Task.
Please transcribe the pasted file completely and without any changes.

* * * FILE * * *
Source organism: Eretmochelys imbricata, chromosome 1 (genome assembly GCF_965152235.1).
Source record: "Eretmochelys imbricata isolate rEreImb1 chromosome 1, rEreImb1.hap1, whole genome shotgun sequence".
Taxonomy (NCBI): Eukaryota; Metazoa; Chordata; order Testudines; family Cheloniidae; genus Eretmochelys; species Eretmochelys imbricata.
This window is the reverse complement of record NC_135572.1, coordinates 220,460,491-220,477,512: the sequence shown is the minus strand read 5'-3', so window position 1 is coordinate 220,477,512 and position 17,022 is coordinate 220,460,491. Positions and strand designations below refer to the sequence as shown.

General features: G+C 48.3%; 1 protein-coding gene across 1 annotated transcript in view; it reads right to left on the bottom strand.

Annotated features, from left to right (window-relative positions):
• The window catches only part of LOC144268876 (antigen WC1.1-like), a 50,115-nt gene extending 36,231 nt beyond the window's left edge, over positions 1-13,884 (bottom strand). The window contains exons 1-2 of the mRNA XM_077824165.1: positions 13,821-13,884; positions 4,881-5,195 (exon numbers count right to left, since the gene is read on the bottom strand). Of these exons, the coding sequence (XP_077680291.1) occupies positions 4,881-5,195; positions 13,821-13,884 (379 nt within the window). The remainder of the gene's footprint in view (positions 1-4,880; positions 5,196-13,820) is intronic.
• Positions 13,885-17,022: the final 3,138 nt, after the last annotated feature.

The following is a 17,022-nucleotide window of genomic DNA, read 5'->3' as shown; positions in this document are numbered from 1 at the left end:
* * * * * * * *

Source organism: Eretmochelys imbricata, chromosome 1 (genome assembly GCF_965152235.1).
Source record: "Eretmochelys imbricata isolate rEreImb1 chromosome 1, rEreImb1.hap1, whole genome shotgun sequence".
Taxonomy (NCBI): Eukaryota; Metazoa; Chordata; order Testudines; family Cheloniidae; genus Eretmochelys; species Eretmochelys imbricata.
This window is the reverse complement of record NC_135572.1, coordinates 220,460,491-220,477,512: the sequence shown is the minus strand read 5'-3', so window position 1 is coordinate 220,477,512 and position 17,022 is coordinate 220,460,491. Positions and strand designations below refer to the sequence as shown.

General features: G+C 48.3%; 1 protein-coding gene across 1 annotated transcript in view; it reads right to left on the bottom strand.

Annotated features, from left to right (window-relative positions):
• The window catches only part of LOC144268876 (antigen WC1.1-like), a 50,115-nt gene extending 36,231 nt beyond the window's left edge, over positions 1-13,884 (bottom strand). The window contains exons 1-2 of the mRNA XM_077824165.1: positions 13,821-13,884; positions 4,881-5,195 (exon numbers count right to left, since the gene is read on the bottom strand). Of these exons, the coding sequence (XP_077680291.1) occupies positions 4,881-5,195; positions 13,821-13,884 (379 nt within the window). The remainder of the gene's footprint in view (positions 1-4,880; positions 5,196-13,820) is intronic.
• Positions 13,885-17,022: the final 3,138 nt, after the last annotated feature.

The following is a 17,022-nucleotide window of genomic DNA, read 5'->3' as shown; positions in this document are numbered from 1 at the left end: